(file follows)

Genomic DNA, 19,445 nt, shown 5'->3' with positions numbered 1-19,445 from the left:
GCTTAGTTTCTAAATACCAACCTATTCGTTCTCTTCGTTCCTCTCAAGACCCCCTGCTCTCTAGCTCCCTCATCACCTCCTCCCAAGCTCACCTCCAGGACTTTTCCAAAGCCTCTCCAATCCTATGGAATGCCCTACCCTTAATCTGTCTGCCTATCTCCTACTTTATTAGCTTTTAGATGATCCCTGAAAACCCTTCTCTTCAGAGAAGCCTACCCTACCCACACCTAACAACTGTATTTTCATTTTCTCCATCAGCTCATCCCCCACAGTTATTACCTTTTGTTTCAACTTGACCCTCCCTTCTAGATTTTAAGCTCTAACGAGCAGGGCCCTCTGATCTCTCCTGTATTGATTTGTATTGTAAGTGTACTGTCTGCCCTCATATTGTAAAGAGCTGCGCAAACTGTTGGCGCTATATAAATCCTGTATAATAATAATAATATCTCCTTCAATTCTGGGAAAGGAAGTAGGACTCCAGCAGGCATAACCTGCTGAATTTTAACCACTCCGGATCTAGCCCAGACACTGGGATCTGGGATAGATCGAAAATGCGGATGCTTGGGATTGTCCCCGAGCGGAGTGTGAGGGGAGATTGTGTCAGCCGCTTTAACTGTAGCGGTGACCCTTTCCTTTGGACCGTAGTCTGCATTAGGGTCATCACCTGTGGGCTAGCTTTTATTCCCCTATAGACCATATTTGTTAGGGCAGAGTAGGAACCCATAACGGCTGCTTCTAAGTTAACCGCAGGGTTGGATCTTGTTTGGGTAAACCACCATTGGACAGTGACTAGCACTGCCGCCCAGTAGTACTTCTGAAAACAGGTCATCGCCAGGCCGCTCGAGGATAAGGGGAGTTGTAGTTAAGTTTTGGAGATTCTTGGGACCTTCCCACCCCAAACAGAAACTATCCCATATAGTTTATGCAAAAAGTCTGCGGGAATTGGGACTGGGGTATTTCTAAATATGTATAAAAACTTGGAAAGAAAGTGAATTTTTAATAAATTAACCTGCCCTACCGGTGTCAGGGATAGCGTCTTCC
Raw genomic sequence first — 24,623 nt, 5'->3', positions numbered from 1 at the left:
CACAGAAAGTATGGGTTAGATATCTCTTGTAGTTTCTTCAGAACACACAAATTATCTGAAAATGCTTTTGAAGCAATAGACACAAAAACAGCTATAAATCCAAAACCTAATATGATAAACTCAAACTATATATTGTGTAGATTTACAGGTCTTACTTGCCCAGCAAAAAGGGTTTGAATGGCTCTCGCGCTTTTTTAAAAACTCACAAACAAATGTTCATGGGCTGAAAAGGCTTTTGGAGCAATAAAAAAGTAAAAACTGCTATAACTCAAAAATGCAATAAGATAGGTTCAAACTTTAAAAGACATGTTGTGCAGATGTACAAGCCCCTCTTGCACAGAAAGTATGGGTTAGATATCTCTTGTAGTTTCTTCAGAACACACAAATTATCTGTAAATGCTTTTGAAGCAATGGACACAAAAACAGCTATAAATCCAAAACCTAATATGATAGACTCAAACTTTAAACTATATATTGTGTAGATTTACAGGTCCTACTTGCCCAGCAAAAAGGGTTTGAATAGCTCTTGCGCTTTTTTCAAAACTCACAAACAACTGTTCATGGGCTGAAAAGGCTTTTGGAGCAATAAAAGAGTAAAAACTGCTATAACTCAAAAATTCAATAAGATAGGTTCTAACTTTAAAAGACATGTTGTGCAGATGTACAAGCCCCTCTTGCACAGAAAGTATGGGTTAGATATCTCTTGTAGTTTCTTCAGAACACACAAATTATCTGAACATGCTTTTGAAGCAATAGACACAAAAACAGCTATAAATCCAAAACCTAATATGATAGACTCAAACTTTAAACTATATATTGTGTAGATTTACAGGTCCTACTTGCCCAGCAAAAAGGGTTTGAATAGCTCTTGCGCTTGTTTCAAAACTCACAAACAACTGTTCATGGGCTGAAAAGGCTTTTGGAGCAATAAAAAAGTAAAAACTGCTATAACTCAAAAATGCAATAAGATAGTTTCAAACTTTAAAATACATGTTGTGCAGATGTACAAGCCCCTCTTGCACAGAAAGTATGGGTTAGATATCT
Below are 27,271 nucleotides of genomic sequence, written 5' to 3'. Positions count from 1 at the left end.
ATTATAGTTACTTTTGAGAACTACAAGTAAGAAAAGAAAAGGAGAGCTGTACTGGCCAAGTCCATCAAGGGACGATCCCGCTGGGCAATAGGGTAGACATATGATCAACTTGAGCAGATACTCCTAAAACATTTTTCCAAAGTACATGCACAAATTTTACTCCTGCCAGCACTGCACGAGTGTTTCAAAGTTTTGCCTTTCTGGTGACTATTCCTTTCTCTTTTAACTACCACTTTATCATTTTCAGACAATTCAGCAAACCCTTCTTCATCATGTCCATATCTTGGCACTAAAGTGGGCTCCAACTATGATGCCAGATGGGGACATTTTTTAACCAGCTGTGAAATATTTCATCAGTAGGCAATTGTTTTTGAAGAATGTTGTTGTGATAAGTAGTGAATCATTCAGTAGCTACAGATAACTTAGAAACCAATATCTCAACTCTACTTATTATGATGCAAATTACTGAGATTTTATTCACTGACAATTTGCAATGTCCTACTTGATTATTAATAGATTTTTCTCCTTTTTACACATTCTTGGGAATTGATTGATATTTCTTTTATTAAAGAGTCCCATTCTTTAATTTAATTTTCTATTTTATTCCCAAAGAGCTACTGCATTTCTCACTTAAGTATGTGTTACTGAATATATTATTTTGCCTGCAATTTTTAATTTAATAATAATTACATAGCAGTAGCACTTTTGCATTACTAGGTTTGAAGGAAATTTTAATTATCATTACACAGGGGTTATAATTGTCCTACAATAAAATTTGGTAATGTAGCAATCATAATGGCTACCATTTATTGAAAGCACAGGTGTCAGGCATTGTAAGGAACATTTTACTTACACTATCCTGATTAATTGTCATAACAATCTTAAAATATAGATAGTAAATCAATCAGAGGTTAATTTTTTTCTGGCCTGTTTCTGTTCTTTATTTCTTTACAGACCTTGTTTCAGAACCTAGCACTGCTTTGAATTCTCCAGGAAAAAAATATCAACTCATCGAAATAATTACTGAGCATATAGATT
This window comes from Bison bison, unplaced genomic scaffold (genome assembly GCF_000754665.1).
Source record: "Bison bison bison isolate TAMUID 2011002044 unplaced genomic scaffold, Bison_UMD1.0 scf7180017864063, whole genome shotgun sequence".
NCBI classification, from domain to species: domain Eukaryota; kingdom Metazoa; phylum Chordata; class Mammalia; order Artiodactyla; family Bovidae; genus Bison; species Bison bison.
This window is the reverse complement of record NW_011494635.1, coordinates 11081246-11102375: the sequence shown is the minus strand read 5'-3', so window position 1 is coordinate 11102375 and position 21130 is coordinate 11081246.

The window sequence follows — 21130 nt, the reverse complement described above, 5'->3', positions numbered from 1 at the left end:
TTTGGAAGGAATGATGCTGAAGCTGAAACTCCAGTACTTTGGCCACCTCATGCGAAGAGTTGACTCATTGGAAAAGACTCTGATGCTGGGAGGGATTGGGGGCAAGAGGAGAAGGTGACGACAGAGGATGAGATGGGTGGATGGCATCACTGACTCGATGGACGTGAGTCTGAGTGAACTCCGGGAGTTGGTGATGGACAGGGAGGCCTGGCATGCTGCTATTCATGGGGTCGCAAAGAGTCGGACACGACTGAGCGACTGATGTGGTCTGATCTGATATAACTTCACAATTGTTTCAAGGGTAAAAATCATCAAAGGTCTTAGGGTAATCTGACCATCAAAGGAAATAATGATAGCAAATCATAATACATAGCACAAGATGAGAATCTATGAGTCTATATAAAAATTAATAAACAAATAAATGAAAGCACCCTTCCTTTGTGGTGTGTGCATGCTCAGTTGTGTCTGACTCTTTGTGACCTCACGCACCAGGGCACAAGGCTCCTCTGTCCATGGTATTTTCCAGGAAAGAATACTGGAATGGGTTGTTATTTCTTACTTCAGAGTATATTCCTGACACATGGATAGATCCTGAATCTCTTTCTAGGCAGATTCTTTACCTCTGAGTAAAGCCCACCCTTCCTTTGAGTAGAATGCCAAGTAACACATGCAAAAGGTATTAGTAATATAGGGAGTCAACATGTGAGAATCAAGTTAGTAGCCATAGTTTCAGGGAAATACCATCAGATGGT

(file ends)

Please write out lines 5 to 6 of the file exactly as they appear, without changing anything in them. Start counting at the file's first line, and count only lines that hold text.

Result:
Below are 27,271 nucleotides of genomic sequence, written 5' to 3'. Positions count from 1 at the left end.
ATTATAGTTACTTTTGAGAACTACAAGTAAGAAAAGAAAAGGAGAGCTGTACTGGCCAAGTCCATCAAGGGACGATCCCGCTGGGCAATAGGGTAGACATATGATCAACTTGAGCAGATACTCCTAAAACATTTTTCCAAAGTACATGCACAAATTTTACTCCTGCCAGCACTGCACGAGTGTTTCAAAGTTTTGCCTTTCTGGTGACTATTCCTTTCTCTTTTAACTACCACTTTATCATTTTCAGACAATTCAGCAAACCCTTCTTCATCATGTCCATATCTTGGCACTAAAGTGGGCTCCAACTATGATGCCAGATGGGGACATTTTTTAACCAGCTGTGAAATATTTCATCAGTAGGCAATTGTTTTTGAAGAATGTTGTTGTGATAAGTAGTGAATCATTCAGTAGCTACAGATAACTTAGAAACCAATATCTCAACTCTACTTATTATGATGCAAATTACTGAGATTTTATTCACTGACAATTTGCAATGTCCTACTTGATTATTAATAGATTTTTCTCCTTTTTACACATTCTTGGGAATTGATTGATATTTCTTTTATTAAAGAGTCCCATTCTTTAATTTAATTTTCTATTTTATTCCCAAAGAGCTACTGCATTTCTCACTTAAGTATGTGTTACTGAATATATTATTTTGCCTGCAATTTTTAATTTAATAATAATTACATAGCAGTAGCACTTTTGCATTACTAGGTTTGAAGGAAATTTTAATTATCATTACACAGGGGTTATAATTGTCCTACAATAAAATTTGGTAATGTAGCAATCATAATGGCTACCATTTATTGAAAGCACAGGTGTCAGGCATTGTAAGGAACATTTTACTTACACTATCCTGATTAATTGTCATAACAATCTTAAAATATAGATAGTAAATCAATCAGAGGTTAATTTTTTTCTGGCCTGTTTCTGTTCTTTATTTCTTTACAGACCTTGTTTCAGAACCTAGCACTGCTTTGAATTCTCCAGGAAAAAAATATCAACTCATCGAAATAATTACTGAGCATATAGATT